The decarbonisation of the energy system is key for achieving long-term sustainability of the European society. Major actions should be taken to ensure secure, sustainable, affordable and competitive energy for households and industry. Achieving this goal will require a fundamental transformation of Europe’s energy system. The energy sector – and the electricity sector in particular – has already dramatically evolved since the turn of the century. In its 2020 and 2030 climate-energy packages the EU has committed itself to lower GHG emissions and to higher shares of renewables and interconnection levels. These goals are being achieved (e.g. almost 30 % share of renewable electricity in gross electricity consumption in 2015, up from 16 % in 2007) and continued growth is expected. On the longer term, additional important milestones for this transformation have been set by the European Union. The European Commission’s “Roadmap for moving to a competitive low carbon economy in 2050” suggests that by 2040 the EU should cut GHG to 60% below 1990 levels and to 80% by 2050.
Currently, in Europe alone over 300 coal-fired power plants are operational. The report – “A stress test for coal in Europe under the Paris Agreement”, by climate research institute Climate Analytics shows that emissions from coal in the EU electricity sector need to be close to zero by 2030 (95% by 2030; 100% by 2031), with a quarter of operating coal-fired power plants switched off before 2020 and a further 47% going offline by 2025. This pressure on shutting down coal-fired capacity is not only dictated by the ambitions to limit CO2 emissions, but more urgent due to the implementation of the newest stringent emission rules, compiled in the EU Industrial Emission Directive1. Compared with other parts of the World, Europe’s coal-fired units are simply old. Upgrading those plants, not only the steam generation and use but also applying the prescribed Best Available Technologies (BAT) to arrive at the prescribed emission levels and efficiency, proves economically very challenging. Hence eliminating those plants potentially would benefit the environment not just in terms of reduced levels of CO2 and other emissions (SOx, NOx, particulates, toxic metals), but also makes economic sense.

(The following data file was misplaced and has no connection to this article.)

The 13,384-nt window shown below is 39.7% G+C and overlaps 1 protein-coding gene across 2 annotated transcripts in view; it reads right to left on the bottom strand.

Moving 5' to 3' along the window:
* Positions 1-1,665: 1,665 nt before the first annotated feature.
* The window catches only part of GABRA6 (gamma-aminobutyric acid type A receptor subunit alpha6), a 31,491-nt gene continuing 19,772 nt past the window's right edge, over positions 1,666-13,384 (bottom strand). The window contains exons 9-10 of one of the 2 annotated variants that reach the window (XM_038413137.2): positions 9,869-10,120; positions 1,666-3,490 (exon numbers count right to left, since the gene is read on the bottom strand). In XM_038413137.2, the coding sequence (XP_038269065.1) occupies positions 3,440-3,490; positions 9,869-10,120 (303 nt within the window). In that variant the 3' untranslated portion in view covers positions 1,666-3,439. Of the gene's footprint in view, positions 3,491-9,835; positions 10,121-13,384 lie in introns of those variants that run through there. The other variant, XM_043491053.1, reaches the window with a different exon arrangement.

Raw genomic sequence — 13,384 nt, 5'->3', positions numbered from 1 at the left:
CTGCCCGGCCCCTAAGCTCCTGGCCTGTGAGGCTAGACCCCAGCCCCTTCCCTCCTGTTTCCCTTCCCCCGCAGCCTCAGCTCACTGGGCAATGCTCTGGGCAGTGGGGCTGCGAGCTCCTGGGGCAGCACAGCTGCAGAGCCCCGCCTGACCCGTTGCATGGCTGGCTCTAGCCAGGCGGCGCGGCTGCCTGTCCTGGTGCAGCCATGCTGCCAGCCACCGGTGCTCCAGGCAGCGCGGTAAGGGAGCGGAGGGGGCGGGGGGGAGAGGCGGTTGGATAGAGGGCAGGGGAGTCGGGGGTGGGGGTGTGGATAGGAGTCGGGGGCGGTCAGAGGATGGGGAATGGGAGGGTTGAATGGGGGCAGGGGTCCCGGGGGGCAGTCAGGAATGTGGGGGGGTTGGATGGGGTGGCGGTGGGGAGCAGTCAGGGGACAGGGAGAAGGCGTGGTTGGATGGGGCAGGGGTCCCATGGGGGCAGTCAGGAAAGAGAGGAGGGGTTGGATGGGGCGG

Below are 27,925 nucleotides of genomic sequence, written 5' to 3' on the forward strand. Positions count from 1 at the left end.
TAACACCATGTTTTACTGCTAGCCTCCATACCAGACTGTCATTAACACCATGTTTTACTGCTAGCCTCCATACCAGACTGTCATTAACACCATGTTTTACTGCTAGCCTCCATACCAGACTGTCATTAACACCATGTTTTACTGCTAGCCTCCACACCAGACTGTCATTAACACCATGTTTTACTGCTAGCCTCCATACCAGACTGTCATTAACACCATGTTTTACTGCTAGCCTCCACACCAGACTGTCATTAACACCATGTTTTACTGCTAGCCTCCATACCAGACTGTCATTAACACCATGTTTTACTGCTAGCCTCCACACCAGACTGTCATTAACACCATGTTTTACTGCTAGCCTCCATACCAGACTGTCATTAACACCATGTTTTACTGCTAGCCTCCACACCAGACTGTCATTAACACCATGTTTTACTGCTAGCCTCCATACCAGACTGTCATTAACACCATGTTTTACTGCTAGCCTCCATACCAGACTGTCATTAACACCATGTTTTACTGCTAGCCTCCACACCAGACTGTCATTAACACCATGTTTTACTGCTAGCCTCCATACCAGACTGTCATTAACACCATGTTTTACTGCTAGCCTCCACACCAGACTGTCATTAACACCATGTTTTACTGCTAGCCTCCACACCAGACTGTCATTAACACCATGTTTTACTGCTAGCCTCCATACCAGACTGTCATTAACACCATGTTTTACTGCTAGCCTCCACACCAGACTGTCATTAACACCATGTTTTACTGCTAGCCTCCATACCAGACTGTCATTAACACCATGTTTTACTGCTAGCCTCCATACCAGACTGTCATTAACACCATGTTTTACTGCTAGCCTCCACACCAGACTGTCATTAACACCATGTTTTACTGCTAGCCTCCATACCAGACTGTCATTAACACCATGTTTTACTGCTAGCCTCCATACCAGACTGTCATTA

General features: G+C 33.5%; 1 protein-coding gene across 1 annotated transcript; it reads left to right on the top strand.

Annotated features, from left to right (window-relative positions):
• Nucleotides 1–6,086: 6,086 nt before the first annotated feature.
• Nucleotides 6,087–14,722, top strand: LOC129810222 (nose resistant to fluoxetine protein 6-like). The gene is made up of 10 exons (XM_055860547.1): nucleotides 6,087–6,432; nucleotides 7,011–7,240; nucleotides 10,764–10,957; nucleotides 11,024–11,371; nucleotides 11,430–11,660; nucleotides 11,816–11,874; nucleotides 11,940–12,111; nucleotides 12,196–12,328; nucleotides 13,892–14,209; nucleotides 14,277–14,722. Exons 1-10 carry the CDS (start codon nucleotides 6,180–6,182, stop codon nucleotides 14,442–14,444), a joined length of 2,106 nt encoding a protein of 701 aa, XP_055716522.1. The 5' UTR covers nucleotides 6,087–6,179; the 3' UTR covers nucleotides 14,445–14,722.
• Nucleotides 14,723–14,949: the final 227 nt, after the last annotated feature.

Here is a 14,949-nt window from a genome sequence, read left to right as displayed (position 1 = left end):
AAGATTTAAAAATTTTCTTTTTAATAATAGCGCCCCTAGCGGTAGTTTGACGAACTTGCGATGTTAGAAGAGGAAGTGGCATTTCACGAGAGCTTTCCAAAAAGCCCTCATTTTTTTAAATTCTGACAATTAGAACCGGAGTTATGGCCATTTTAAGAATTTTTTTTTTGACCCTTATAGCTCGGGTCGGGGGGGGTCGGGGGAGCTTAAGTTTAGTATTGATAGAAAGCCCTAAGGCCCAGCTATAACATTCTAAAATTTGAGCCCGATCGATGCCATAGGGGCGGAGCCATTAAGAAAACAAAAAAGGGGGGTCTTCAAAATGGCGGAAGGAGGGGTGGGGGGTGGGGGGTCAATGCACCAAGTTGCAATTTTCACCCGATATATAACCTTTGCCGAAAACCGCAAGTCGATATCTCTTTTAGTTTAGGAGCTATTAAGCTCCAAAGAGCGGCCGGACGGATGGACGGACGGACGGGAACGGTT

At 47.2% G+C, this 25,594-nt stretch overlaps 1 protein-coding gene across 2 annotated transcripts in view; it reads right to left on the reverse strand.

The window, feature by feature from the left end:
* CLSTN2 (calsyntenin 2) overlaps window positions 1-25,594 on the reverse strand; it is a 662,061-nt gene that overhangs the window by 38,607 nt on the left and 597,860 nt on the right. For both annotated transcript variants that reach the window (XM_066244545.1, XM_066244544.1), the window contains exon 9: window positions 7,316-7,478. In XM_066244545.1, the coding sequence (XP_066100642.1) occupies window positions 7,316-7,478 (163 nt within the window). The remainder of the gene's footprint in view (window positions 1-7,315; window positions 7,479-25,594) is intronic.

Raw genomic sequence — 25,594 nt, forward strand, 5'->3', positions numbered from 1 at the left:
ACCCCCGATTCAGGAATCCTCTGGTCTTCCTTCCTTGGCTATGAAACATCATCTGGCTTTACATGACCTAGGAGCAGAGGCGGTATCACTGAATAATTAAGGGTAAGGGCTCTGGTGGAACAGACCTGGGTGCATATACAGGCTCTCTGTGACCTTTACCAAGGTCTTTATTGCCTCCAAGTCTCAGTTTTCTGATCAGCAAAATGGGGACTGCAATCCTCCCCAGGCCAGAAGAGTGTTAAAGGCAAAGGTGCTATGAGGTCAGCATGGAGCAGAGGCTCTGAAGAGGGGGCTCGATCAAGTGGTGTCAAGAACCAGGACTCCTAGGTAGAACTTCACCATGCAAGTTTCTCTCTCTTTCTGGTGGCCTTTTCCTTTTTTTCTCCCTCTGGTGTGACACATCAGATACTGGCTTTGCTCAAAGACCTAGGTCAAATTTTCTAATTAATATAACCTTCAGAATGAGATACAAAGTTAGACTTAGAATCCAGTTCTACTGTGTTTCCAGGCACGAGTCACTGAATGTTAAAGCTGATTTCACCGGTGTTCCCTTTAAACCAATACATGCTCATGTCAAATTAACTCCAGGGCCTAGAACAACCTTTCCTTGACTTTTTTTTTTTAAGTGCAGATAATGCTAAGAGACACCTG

In the ARBAHEAT project an existing 731 MWe Ultra-SuperCritical coal-fired power plant will be transformed into a biomass-fired Combined Heat and Power plant by repowering with thermally-treated biomass produced on-site. This demonstration encompasses: (1) Transformation into CHP: This will be demonstrated by delivering a minor amount of heat to the on-site biomass treatment process, while envisaging large-volume heat delivery to nearby industry. This will provide renewable local heat, enhancing the overall efficiency of the plant from 46% electricity-only to 70-90% in CHP mode, (2) Biomass feedstock: An integrated thermal pre-treatment process will enable utilisation of diverse sustainable biomass feedstock. This will minimise investment and operating cost while broadening the possibilities in term of geographical feedstock sourcing and quality (3) Biomass pre-treatment: The thermal biomass upgrading process of ARBAFLAME will deliver biomass fuel with handling and milling characteristics approaching that of coal, allowing for retrofitting with minimal adaptations to the existing power plant. The technical capacity of the demonstration plant will allow for maximum flexibility in upscaling the technology for future replication, (4) Integration into power plant: The biomass pre-treatment and heat delivery system will be physically integrated within the existing power plant. Eliminating several cost and energy intensive steps (steam production, pelletizing) will be investigated, towards more cost-effective final design. This demonstration of an integrated very low-costs concept in large-scale energy production will pave the way to subsequent multiplication in commercial industrial projects, thus increasing the EU capacity for renewable power and heat generation. The renewable ARBAHEAT solution therefore has the potential to significantly contribute to the replacement of fossil-fuel in the heat and power sectors and increase the decarbonisation of the energy market.